Another great feature of Nikola is the integration of iPython and notebooks into the blog workflow. Now I can create and publish a notebook like this one.
This notebook shows a nice graph of the daily use of http://interactivepython.org and how our log info has grown over the past two years.
import pandas as pd df = pd.read_csv('/Users/bmiller/Projects/eBook/dayout.txt') df.columns=['day','actions'] df['dtime'] = pd.to_datetime(df['day']) df['csum'] = df['actions'].cumsum()
from ggplot import * ggplot(df, aes(x='dtime', y='csum')) + geom_line() + geom_point()
When I moved this blog to Octopress in January, it was inspiring in many ways. There were two things that slightly bugged me.
Well, this weekend I found a couple of new static blog site generators that were python based, and after playing around with Pelican, and Nikola I settled on the move to Nikola. I really like the image galleries and slideshows that are built in, and I feel like I can jump in and start hacking if something develops that I really want to change. Plus, having already hacked a bunch of restructuredText directives, I know I can extend my blogging tool to do all kinds of fun things.
I just wanted to include a link here to my latest post on Luther's Ideas and Creations blog. Its just some thoughts and questions I had on MOOCs and online education at Luther College. Why Moocs? Why Not?
Two days of skiing at Tahoe are in the bag, but what a difference between the two days. Yesterday we got the true spring skiing experience. It was cool and crusty in the morning and a bit slushy in the afternoon. Its been a pretty bad winter here in Tahoe so a lot of the runs were not accessible. In the morning we went up the Stagecoach express and turned left, to try the Stagecoach run. It was the worst skiing I have ever experienced in my life. Thankfully, we learned the trick. Stay on the groomed runs! Once we figured that out the day was a blast, if a bit repetitive. One thing you can't beat is the views. Bright sunny day, clear blue sky, good friends to ski with. What could be better?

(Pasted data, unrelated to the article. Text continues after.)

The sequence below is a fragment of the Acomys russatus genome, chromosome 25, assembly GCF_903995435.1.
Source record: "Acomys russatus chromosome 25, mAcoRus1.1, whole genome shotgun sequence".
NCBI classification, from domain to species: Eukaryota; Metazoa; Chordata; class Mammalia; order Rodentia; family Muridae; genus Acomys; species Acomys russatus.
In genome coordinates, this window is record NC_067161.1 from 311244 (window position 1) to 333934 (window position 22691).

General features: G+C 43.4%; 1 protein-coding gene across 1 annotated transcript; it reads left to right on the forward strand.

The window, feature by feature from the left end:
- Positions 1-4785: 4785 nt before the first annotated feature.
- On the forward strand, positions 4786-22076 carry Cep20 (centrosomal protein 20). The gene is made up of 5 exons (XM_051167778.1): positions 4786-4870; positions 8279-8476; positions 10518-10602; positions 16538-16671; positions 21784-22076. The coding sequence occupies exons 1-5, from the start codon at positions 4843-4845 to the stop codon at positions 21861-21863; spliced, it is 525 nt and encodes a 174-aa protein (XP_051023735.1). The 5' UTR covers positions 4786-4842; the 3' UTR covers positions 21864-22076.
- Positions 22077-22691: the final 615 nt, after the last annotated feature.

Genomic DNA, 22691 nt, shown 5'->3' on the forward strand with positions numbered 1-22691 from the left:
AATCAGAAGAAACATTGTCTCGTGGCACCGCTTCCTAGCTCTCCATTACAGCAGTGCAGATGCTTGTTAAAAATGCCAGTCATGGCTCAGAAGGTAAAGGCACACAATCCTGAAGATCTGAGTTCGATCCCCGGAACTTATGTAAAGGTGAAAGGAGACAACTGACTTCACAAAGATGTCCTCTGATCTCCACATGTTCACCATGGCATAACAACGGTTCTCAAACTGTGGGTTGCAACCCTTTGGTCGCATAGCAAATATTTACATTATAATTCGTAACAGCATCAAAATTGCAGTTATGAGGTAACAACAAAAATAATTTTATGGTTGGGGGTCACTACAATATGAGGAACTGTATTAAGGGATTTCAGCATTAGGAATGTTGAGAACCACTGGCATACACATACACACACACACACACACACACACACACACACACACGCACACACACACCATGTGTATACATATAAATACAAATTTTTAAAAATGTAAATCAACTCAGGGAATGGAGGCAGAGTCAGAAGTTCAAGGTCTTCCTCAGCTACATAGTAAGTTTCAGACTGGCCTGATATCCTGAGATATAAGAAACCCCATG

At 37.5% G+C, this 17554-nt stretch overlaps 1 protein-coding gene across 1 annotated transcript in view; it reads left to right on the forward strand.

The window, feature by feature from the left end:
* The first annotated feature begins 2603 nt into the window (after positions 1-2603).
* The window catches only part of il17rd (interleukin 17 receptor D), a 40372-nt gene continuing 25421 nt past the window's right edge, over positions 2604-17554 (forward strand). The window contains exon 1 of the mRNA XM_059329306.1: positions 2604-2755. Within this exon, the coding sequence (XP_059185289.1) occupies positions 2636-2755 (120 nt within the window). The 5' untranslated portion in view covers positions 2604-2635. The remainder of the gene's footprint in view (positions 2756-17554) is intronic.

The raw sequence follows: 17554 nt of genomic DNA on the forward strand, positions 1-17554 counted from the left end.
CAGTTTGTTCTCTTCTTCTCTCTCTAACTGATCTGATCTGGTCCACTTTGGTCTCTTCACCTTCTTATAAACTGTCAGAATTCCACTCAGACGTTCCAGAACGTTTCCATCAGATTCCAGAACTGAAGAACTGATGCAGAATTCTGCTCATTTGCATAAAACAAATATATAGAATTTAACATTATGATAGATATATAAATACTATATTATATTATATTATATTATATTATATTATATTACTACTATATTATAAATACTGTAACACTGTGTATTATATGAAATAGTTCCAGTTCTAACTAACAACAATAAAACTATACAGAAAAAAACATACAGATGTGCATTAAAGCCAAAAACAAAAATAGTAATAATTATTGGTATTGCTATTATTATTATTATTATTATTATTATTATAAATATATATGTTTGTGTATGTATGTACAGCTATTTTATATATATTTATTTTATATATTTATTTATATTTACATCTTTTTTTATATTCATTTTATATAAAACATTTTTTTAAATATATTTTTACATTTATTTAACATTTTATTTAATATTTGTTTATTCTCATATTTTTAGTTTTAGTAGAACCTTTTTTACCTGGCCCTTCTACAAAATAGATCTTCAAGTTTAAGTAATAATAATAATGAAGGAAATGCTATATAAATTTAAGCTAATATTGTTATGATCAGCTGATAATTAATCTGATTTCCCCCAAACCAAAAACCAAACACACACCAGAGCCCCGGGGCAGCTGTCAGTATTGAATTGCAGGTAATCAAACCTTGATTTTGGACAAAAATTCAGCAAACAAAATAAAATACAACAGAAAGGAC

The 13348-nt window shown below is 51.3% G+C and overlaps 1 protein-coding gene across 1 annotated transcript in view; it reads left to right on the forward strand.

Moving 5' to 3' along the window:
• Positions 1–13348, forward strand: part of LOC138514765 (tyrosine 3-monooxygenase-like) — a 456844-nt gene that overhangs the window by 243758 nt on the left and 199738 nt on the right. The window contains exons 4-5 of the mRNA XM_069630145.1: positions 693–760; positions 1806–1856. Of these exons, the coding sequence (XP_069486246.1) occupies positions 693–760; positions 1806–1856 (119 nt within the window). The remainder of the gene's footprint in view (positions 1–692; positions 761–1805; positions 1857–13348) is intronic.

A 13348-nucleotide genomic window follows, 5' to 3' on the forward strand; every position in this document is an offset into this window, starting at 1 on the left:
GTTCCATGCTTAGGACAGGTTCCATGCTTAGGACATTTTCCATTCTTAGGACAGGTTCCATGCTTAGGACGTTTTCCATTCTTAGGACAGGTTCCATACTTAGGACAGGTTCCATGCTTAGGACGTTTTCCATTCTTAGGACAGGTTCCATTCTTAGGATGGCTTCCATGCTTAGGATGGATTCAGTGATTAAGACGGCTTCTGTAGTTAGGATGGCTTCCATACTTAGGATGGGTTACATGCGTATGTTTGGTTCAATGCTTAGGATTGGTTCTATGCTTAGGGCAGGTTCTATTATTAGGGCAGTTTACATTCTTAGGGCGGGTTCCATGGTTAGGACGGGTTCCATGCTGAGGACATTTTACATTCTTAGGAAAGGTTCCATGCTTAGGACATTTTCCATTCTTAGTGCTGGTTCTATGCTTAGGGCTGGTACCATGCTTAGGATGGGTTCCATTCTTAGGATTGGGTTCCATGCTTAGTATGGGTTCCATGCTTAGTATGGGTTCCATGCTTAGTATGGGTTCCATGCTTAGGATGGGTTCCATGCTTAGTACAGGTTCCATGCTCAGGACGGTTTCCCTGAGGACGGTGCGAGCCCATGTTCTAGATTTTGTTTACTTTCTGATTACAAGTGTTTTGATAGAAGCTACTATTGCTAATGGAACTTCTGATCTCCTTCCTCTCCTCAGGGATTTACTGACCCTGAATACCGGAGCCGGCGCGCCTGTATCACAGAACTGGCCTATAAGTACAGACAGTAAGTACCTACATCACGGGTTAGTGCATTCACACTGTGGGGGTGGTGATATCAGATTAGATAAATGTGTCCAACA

I also love this photo for all of the layers. High clouds, low clouds, shadows of clouds on the brown/green valley floor below.
Overnight, the winds kicked in, and the snow came down. Up to eight inches in the higher elevations. This made for a second day of mid-winter like skiing. Suddenly, all the runs that were not good yesterday were very ski-able with a fresh layer of snow. The only downside was that the winds and snow continued. We were told in the morning that all the lifts might have to shut down, at some point because thunder (and lightning) were in the forecast for the day. I've never thought about being up on a ski lift in a thunderstorm before but I'm pretty sure I wouldn't want to be there.
In any case, if they do shut down certain of the lifts, then you are in trouble anyway...
A Rare Day
Lake Tahoe is beautiful. We arrived last night from Napa and got to our VRBO home, it is great and we had a beautiful view of the lake out our windows. The sun was just going down and I captured this picture of the Sequoia outside our window.
Today we drove the east side of the lake and met Jim and Karen for lunch, then we went to Emerald bay in the afternoon after Pete and Kim joined us. Its really hard to describe or write too much about this, so I will just add a few photos here.
I must confess, after all of the Chardonnay I've consumed, and I have consumed my share over the years, I have never really got the "buttery oaky Chardonnay" thing. Butter is just not something I've ever tasted in my Chardonnay, despite the fact that one of my all time favorites is Rombaur, which according to more than one person in Napa, is the "poster child" for buttery oaky Chardonnays. Really, who wants their Chardonnay to taste like butter? The whole describing wine thing is another thing I find really interesting. One of the tasting room hosts, recommended the movie Somm to us as we were chatting. I see you can get/rent it on iTunes, so I'm adding that to my list. Its about a group of guys preparing for the master sommelier exam, which may sound a bit dull, but the reviews for it are fantastic.